Beginning with the year 323 BCE, this course chronicles the disintegration of Alexander the Great’s empire following his death in Babylon at age thirty-two.
When he was quitting life in Babylon and at his last breath [Alexander] was asked by his friend to whom he was leaving the kingdom, he said, “To the best man; for I foresee that a great combat of my friends will be my funeral games.” (Diodorus XVIII.1)
When Alexander the Great bequeathed his empire “to the strongest” (or so legend has it) he set off a funeral contest that shook the world for decades. Murder, marriage, intrigue, and drama all feature prominently in the story.
The Diadochi (Successors) were no mere plunderers, however. Alexander had left things in great disarray at the time of his death, with no guaranteed succession, no administration in place suitable for such a large realm, and huge untamed areas both bordering and within his empire. It was the Successors– the battle-tested companions of Alexander such as Ptolemy, Perdiccas, Seleucus, and Antigonus the One-Eyed– who consolidated Alexander’s gains. Their competing ambitions eventually leading to the break-up of the empire.
This period of brutal, cynical warfare was also characterized by brilliant cultural achievements, especially in the fields of philosophy, literature, and art. A new world emerged from the dust and haze of battle, and, in addition to chronicling political and military events, this course provides ample discussion of the amazing cultural flowering of the early Hellenistic Age.
To tell the history in full, this class will draw upon a wide range of historical materials, offering the first pre-college course that makes complete sense of this highly complex period. Students will develop their critical thinking skills as they engage a wide variety of primary sources that offer valuable insights into this history on the cusp between eastern and western civilization and the Greek and Roman worlds.
OUR APPROACH TO HISTORY
Polyhistoria classes emphasize critical thinking, analyzing, evaluating, and creating. We believe that students learn history best by doing what professional historians do.
This class is taught in a cliffhanger storytelling style designed to increase effective observation and critical thinking skills and to encourage lots of learner interaction. We encourage rigorous (but not ad hominem) discourse, questioning textbooks and teachers alike, and tirelessly trying to improve what we do. We believe in creating a truly welcoming space, where learners can come together with understanding, dignity, and compassion, and where diverse backgrounds and life experiences are embraced.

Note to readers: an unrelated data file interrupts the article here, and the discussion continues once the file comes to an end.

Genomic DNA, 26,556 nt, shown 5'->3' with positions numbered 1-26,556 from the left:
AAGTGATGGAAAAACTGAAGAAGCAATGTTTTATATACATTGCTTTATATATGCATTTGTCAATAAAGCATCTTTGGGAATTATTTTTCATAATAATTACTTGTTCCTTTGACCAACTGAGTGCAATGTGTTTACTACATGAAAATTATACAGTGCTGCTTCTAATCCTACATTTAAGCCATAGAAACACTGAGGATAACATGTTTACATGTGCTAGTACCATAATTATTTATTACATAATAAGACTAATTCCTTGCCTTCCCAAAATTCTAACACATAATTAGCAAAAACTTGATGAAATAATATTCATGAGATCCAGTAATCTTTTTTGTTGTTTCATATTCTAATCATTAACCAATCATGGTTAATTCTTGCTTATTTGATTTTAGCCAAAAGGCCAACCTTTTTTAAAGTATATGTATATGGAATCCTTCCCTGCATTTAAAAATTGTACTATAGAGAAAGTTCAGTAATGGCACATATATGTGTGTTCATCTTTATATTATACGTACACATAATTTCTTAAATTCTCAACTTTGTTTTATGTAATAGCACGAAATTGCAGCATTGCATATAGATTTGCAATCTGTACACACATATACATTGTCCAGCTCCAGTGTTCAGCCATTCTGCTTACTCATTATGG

Learning is not a spectator sport. Interaction and intellectual exchanges involving all students and the instructor enrich learning for all. Studying history involves an accumulation of knowledge about the past. But it also requires that we communicate that knowledge to others. You must be ready to share your views in class. A worthwhile course depends upon active participation by all students in class discussions.
The goal here is to advance an intelligent conversation from which we all learn. The most obvious way to do that is to say smart things and say them clearly. But that is not the only meaningful way to participate. Asking a question, connecting something already on the table to another thing, clarifying something that someone else has said, and offering evidence from the text under discussion are also all valuable. Bonus points are awarded for contributions that draw on what others have said. Other things to keep in mind: aim for clarity, keep in mind the value of an amicable classroom environment, and try not to monopolize the conversation.
1) Students’ cameras and microphones must be turned on during the class.
2) This class requires the continuous use of logical thinking & hypothetical reasoning skills to critically and creatively analyze the topics covered in the class. These cognitive functions are generally not sufficiently developed until a student is 13+ years old. Students must have the ability to think critically and logically to analyze the topics covered in the class.
1 hour per week in class, and an estimated 0 – 1 hours per week outside of class.
Meets once a week for 8 weeks
4 – 9 learners, ages 13-17
Week 1 March 11
[ MARCH 18 – NO CLASS ]
[APRIL 8 – NO CLASS ]
Most of our information about these conflicts is preserved in Books 18 to 20 of the Library of History by Diodorus Siculus, a universal history written in the last century of the Roman republic; Diodorus is not normally regarded as a very reliable source, but for much of this period immediately after Alexander’s death he was drawing on a contemporary writer of the highest quality, Hieronymus of Cardia, who was connected both to Eumenes (former secretary to Alexander) and Antigonus. There are limited fragments, preserved in Byzantine summaries, of the second‐century CE history Events after Alexander written by Lucius Flavius Arrianus (Arrian), and a brief narrative in Books 13–17 of the summary of Pompeius Trogus’ universal history made by Justin, perhaps in the late second-century CE. Additional information is provided by the Roman biographers Nepos (Eumenes) and Plutarch (Lives of Eumenes and Demetrius), and in the Stratagems of Polyaenus, a second‐century CE Macedonian writer.
Anson, E., 1992, “Craterus and the Prostasia,” Classical Philology 87, 38–43.